By the mid-1960s, Stella's paintings became more diverse and complex in their shapes and colors. In the Notched V Series of the mid-1960s, Stella arranged chevron shapes at various angles with their sides adjacent, and he began to combine large areas of different muted, often metallic hues. Empress of India (1965) consists of four chevrons, each one painted a somber brown. Stella also began to work with bright, vivid, saturated spectrum hues in complex geometric and circular shapes. He often used bright, vivid alkyd, epoxy, and acrylic paints in his Irregular Polygon Series of 1965–1967. In the Irregular Polygons, which include Conway I and Moultonville II (both 1966), shaped canvases were constructed with large, varied, and adjoining geometric shapes and painted with diverse, bright, saturated hues that fill large areas or outline broad geometric shapes. In his Protractor Series of 1967–1971, he used an even wider variety of hues, tones, and shades, often making them somewhat pale and translucent. This allowed greater variety and subtlety with color than he had ever achieved before. The Protractor Series repeatedly used three complex geometric shapes of canvases that he divided up in various ways with large protractor shapes that overlap, abut, and intersect, achieving a total of 93 works in the series. Some of them are as large as gallery walls, approaching 10 by 25 feet, and thus are the largest works of his career up to that time. Works such as Tahkt-i-Sulayman I (1967), Harran II (1967), and Agbatana III (1968) feature circles, semicircles, and other fragments of circles comprised of colorful protractor shapes arranged in complex ways and painted in diverse, vibrant, but carefully modified hues.
Around 1970, Stella began making many prints, often using them to explore themes from earlier paintings. He also started to create painted relief sculptures with metal, wood, and various found objects; and like his early paintings, these have often been conceived as groups and given intriguing titles, such as his Indian Birds Series of the 1980s. However, they are often gaudy and brash in their colors, rough and irritating in their textures, and asymmetrical and uneven in their arrangement of forms and creation of depth. Since the late 1980s, he has produced many architectural designs.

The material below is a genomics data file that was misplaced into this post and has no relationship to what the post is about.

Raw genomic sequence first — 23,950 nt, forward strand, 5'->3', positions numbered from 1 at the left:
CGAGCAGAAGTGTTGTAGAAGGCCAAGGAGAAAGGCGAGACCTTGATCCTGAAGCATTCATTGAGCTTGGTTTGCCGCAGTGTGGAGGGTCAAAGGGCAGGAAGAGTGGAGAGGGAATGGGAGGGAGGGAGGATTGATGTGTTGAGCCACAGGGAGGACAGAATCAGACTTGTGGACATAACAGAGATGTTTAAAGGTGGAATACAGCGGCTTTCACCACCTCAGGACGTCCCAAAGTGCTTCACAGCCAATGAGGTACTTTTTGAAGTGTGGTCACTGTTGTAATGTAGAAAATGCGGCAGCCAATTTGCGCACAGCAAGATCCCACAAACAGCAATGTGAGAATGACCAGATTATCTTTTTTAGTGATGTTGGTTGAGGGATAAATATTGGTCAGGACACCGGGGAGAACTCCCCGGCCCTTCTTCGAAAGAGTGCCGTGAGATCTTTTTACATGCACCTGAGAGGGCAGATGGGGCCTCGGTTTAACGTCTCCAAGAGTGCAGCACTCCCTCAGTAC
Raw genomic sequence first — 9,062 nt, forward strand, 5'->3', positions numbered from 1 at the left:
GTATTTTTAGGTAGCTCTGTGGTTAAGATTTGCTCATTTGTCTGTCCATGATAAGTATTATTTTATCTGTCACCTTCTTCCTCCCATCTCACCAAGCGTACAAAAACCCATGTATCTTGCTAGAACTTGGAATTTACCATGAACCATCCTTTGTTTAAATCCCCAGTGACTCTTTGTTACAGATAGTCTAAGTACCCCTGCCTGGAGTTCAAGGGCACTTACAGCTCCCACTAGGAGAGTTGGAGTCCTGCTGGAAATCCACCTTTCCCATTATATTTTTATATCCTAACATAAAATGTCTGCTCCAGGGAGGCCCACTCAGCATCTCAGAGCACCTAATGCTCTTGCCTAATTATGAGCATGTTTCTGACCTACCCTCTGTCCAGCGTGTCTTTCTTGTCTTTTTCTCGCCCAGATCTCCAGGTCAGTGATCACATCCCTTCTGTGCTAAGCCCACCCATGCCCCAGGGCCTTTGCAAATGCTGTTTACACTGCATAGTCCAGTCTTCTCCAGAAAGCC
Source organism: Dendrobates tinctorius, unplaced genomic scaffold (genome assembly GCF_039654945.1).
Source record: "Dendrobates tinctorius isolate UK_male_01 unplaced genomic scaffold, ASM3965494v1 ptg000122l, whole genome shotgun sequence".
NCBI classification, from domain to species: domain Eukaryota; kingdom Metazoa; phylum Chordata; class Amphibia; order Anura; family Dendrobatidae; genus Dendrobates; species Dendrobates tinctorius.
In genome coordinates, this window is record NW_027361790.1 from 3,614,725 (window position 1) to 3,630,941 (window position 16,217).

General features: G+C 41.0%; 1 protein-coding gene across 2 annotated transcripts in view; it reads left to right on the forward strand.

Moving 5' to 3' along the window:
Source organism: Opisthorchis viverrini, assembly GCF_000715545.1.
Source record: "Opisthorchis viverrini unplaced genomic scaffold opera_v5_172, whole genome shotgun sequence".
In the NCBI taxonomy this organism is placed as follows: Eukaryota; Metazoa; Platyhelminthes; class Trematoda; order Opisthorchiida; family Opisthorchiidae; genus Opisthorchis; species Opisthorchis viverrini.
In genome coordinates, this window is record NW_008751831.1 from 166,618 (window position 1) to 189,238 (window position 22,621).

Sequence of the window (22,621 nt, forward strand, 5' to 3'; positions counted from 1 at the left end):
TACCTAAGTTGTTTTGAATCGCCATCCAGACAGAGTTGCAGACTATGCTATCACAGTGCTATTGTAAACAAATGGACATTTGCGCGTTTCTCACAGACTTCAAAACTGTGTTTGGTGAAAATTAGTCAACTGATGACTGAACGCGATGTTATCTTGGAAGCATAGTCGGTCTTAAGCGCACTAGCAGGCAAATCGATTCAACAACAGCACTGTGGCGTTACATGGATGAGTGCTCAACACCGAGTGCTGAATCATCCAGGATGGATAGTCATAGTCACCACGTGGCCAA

As a history major and Ivy League graduate, it is not surprising that Stella often gave his works complex, thought-provoking titles that relate to regions, cities, and towns all over the world; famous people; major historical events; and so on. Yet Stella has almost always dismissed claims that there is underlying social, political, philosophical, or spiritual meaning in his work. This makes his work typical of much abstract art of the 1960s but at odds with nearly all earlier abstraction, including abstract expressionism. Early in his career, Stella said, “my painting is based on the fact that only what can be seen there is there” and “all I want anyone to get out of my paintings, and all I ever get out of them, is the fact that you can see the whole idea without any confusion.”